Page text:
Stagefright: how to protect themselves from the flaw affecting Android devices?

Earlier this week, a serious security flaw was found in the source code to AOSP, based on Android. Security researchers at the basis of the discovery back in a little more detail on the operation of an attack and give some tips for protecting yourself.

StageFrightFor those who have not followed the activity of the beginning of the week, Joshua Drake, a computer security expert working for the company Zimperium found in the source code to AOSP (based on Android) a security hole extremely serious. It relates in fact to all terminals from Android 2.2 to Android 5.x (and therefore 5.1.1). The flaw was named Stagefright since it was found in the AOSP media library that name. In fact, you only receive a MMS corrupted for a hacker to have access to certain features of the phone.

50% of infected devices upon receipt of MMS

Zimperium back a little more detail on the options available to hackers. If one believes the firm, 50% of the terminal could be infected when receiving an MMS, not opening. We imagine then that the company refers to all devices using Hangouts default email software that automatically processes the MMS before opening, unlike the software by default in Android that handles MMS when played by the mobile user.

Disable automatic recovery of MMS

Zimperium recommends users to disable automatic retrieval of MMS in the mailer by going for a walk in the application settings. In this way, the user will see an MMS awaits an unknown contact, but it will then retrieve it manually to start the attack. Deleting the MMS thus solve the problem. However, the flaw will always be present, and it will then be possible for an attacker to go through another means, for example the creation of an Internet page containing a video pockmarked. In this case, there is no possible protection, if not the browser update, like the version 38 of Firefox that fixes the flaw since last May.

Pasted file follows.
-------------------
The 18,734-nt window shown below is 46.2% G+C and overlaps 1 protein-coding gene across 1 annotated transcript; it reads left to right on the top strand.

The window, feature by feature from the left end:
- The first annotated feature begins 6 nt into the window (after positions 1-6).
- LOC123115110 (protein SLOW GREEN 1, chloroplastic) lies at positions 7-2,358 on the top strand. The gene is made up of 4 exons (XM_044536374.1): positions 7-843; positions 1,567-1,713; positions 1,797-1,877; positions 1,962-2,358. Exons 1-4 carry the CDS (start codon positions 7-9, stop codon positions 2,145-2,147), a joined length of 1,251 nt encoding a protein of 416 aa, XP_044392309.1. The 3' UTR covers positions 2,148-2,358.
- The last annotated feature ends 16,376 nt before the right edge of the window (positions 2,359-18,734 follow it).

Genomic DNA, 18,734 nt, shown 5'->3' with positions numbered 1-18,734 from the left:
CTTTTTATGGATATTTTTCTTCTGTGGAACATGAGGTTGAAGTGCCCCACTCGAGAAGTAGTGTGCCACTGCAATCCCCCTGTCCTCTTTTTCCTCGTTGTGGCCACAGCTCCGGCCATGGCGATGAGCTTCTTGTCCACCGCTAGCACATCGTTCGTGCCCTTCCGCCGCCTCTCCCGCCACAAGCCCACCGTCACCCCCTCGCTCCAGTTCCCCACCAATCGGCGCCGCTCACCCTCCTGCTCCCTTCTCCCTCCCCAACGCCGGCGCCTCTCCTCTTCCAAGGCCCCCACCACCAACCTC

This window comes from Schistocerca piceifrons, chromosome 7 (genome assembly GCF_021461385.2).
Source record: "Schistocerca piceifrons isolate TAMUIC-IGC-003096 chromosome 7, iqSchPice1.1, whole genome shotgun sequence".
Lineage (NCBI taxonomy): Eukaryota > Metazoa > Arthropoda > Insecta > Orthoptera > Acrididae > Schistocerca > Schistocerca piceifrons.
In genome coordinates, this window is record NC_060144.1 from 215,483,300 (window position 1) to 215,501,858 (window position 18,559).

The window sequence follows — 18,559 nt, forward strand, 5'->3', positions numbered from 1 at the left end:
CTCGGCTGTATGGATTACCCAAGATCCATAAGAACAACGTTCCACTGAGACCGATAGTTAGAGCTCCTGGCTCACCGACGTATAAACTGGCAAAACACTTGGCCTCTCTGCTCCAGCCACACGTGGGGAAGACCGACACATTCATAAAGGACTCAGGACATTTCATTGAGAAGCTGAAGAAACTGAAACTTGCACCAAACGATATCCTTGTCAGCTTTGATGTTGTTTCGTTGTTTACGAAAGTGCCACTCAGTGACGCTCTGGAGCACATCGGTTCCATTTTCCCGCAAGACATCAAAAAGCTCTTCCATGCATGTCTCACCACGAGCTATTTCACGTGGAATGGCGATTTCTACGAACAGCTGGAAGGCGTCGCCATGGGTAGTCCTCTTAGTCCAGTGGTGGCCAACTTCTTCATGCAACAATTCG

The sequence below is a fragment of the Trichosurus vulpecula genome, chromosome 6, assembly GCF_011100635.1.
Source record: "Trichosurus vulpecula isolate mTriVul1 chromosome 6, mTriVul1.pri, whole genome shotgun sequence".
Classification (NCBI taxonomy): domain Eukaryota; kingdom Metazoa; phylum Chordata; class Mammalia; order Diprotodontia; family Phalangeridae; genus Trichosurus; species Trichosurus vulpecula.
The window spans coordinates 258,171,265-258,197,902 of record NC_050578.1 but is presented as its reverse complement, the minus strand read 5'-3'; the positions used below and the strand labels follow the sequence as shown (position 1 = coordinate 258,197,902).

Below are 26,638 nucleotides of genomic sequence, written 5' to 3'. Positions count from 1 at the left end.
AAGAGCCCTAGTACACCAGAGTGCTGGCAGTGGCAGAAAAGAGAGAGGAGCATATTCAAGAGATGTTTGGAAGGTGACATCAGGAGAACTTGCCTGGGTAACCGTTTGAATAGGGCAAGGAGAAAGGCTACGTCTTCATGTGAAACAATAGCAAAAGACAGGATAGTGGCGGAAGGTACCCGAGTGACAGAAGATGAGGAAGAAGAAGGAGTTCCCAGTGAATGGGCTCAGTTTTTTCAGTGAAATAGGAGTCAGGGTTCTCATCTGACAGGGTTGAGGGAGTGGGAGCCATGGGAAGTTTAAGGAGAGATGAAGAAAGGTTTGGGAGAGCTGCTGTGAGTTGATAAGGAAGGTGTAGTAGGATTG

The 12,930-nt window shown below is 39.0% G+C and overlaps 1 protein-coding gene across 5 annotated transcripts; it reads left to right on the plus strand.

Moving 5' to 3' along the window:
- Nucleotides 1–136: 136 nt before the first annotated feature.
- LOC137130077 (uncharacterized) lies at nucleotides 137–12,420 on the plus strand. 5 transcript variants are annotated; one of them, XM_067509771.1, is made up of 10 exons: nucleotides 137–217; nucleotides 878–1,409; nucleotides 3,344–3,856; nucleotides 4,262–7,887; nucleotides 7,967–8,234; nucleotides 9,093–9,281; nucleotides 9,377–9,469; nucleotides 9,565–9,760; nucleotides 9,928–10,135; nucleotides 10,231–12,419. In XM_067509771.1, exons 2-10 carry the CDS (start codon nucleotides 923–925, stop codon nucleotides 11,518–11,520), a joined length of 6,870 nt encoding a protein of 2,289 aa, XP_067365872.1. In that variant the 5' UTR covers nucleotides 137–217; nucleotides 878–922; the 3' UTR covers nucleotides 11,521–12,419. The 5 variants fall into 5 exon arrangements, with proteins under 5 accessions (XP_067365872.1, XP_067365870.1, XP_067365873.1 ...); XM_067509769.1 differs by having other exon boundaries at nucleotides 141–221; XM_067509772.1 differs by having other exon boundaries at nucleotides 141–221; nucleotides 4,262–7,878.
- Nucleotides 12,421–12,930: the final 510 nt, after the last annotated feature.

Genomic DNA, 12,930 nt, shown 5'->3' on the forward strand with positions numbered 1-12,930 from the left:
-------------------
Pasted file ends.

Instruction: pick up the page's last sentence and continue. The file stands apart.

MMS Stagefright

A different risk based terminals

The firm says a few more risks in the attack. On some devices, the hacker will be able to run code with the privileges and media use audio and video capabilities of the device, for example spy on the user. On other devices, the hacker can access the system outright privileges to almost complete access to all features of the terminal. Even without these privileges, a rather clever hacker could successfully perform elevation of privilege to access personal data of the victim such as messages, contacts, email, etc. or even cloud services. Zimperium also states that an attack completely silent (without displaying a notification on receipt of MMS) is possible.Regarding the risk depending on the version of Android, Zimperium merely indicate that the Android versions prior to 4.3 Jelly Bean (representing 11% of the current fleet of terminals) are most at risk and we imagine that it is these that allow code execution with system privileges.

Updates that are lagging

Companies using the security solution offered by Zimperium (not available for an individual) are already protected from the flaw, even without updating the source code of Android. We also know that PrivatOS Silent Circle has been updated to version 1.1.7 to fix the flaw and that Google plans to offer an update in the coming weeks on Nexus. Cyanogen was also reactive because CM12.0 versions and CM12.1 nightlies ROM were patched there are several weeks. For other manufacturers, we imagine that the security update will take time to arrive, between internal validations and certifications operators. To expedite the process, Zimperium offers OEMs and mobile operators to directly send the patch. Finally, researchers will put online a video of the feat in the week. The exploit will be released on August 5 at the BlackHat conference.Of course, we imagine that the company Zimperium - including Joshua Drake is director of research and operations division - taking advantage of the media coverage they attract to customers and lucrative contracts. However, it welcomes the attitude of Joshua Drake was paid 1337 dollars by Google to have found the flaw when he could resell hundreds of thousands of dollars to governments or groups of hackers.

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